Many SNP chip designs, including those used by DTC companies, have been enhanced to include certain rare pathogenic variants, such as the BRCA founder mutations. Savvy consumers, however, may request their raw data, to include thousands of additional rare variants that were assayed but not included in the DTC company’s report due to lack of quality control.

Once consumers download their raw data, they may use any of the available third-party services (which are not government regulated) to interpret their results.

When inaccurate data is entered, incorrect conclusions are generated. Therefore, it is critical that healthcare providers question the source of patients’ genetic testing results and validate any SNP chip results from DTC testing with standard diagnostic testing.

Patients with positive DTC test results should be directed to a knowledgeable healthcare provider for confirmatory testing through a CLIA-certified laboratory before medical interventions, such as risk-reducing surgeries, are considered (3).

Many of the aforementioned limitations are described by the FDA, DTC companies, and third-party interpretation services.

The problem is that many consumers don’t read the fine print.

And those who do may not understand fully the implications of the caveats. So, while the intent of DTC genetic testing may be to initiate dialogue between patients and physicians regarding hereditary cancer risk, not all patients use their results as directed.

Misapplication of DTC results can have dire consequences, including forgoing recommended cancer screening, unnecessary emotional distress, and even inappropriate medical intervention.

In conclusion, DTC testing is not a substitute for clinical-grade testing. It is recommended that patients who are interested in learning their BRCA status consult with a knowledgeable physician or genetic counselor to ensure that accurate testing is ordered.

Not only will qualified healthcare professionals make certain that reliable genetic testing is completed, but they will also interpret test results in the context of patients’ personal and family histories to establish personalized plans for cancer screening and risk reduction.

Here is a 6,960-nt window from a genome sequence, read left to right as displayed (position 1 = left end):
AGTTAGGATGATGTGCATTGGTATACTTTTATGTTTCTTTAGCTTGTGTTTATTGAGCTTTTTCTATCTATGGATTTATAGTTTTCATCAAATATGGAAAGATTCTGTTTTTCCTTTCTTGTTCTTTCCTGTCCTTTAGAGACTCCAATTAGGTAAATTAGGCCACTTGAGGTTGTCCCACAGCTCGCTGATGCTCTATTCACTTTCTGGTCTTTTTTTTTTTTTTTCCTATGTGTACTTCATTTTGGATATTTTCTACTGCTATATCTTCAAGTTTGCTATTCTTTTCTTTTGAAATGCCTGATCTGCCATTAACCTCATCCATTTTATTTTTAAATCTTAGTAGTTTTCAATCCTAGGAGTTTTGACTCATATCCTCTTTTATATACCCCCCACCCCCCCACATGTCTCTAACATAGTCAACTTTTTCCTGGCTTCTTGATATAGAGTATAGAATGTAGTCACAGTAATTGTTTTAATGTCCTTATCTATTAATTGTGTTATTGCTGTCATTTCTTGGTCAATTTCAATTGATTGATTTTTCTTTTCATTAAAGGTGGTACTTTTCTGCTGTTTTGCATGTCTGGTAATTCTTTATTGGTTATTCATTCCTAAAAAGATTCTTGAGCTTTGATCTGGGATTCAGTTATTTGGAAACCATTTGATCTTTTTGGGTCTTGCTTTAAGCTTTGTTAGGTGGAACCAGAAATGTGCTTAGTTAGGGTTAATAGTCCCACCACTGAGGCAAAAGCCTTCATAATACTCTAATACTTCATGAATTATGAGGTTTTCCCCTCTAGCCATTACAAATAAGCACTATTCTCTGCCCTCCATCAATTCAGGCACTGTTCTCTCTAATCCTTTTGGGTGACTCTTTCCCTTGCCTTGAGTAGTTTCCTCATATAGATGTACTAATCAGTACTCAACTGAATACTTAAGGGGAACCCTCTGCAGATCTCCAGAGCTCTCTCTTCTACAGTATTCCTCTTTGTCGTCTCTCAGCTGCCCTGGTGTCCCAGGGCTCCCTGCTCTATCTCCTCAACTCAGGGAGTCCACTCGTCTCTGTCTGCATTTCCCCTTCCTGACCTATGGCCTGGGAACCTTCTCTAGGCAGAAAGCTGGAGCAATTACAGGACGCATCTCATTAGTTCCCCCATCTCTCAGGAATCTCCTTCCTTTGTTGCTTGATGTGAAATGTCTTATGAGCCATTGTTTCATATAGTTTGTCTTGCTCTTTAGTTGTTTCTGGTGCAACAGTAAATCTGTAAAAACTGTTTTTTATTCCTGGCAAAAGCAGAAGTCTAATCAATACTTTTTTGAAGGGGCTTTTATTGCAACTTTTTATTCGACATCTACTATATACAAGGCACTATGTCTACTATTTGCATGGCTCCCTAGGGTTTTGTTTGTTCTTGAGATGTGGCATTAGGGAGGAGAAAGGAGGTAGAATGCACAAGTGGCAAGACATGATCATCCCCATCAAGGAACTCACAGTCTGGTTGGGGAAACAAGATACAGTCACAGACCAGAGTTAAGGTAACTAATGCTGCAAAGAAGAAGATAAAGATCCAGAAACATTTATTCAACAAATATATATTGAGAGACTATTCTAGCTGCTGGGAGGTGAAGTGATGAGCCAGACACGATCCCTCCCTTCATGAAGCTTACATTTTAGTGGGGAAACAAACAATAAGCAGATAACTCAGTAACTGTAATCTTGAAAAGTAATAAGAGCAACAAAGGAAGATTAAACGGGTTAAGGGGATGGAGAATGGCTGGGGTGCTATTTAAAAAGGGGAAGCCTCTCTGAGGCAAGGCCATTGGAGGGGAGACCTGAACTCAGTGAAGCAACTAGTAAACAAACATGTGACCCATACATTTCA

When it comes to something as serious as cancer risk prediction, genetic testing is best left in the hands of experts.


1. Tandy-Connor S, Guiltinan J, Krempely K, et al. False-positive results released by direct-to-consumer genetic tests highlight the importance of clinical confirmation testing for appropriate patient care. Genet Med. 2018;20(12):1515-1521. doi:10.1038/gim.2018.38

2. Use of SNP chips to detect rare pathogenic variants: retrospective, population based diagnostic evaluation. BMJ. 2021;372:n792. Published 2021 Mar 22. doi:10.1136/bmj.n792

3. Daly MB, Pal T, Berry MP, Buys SS, Dickson P, Domchek SM, Elkhanany A, Friedman S,Goggins M, Hutton ML; CGC, Karlan BY, Khan S, Klein C, Kohlmann W; CGC, Kurian AW, Laronga C, Litton JK, Mak JS; LCGC, Menendez CS, Merajver SD, Norquist BS, OffitK, Pederson HJ, Reiser G; CGC, Senter-Jamieson L; CGC, Shannon KM, Shatsky R, Visvanathan K, Weitzel JN, Wick MJ, Wisinski KB, Yurgelun MB, Darlow SD, Dwyer MA. Genetic/Familial High-Risk Assessment: Breast, Ovarian, and Pancreatic, Version 2.2021, NCCN Clinical Practice Guidelines in Oncology. J Natl Compr Canc Netw. 2021Jan 6;19(1):77-102. doi: 10.6004/jnccn.2021.0001. PMID: 33406487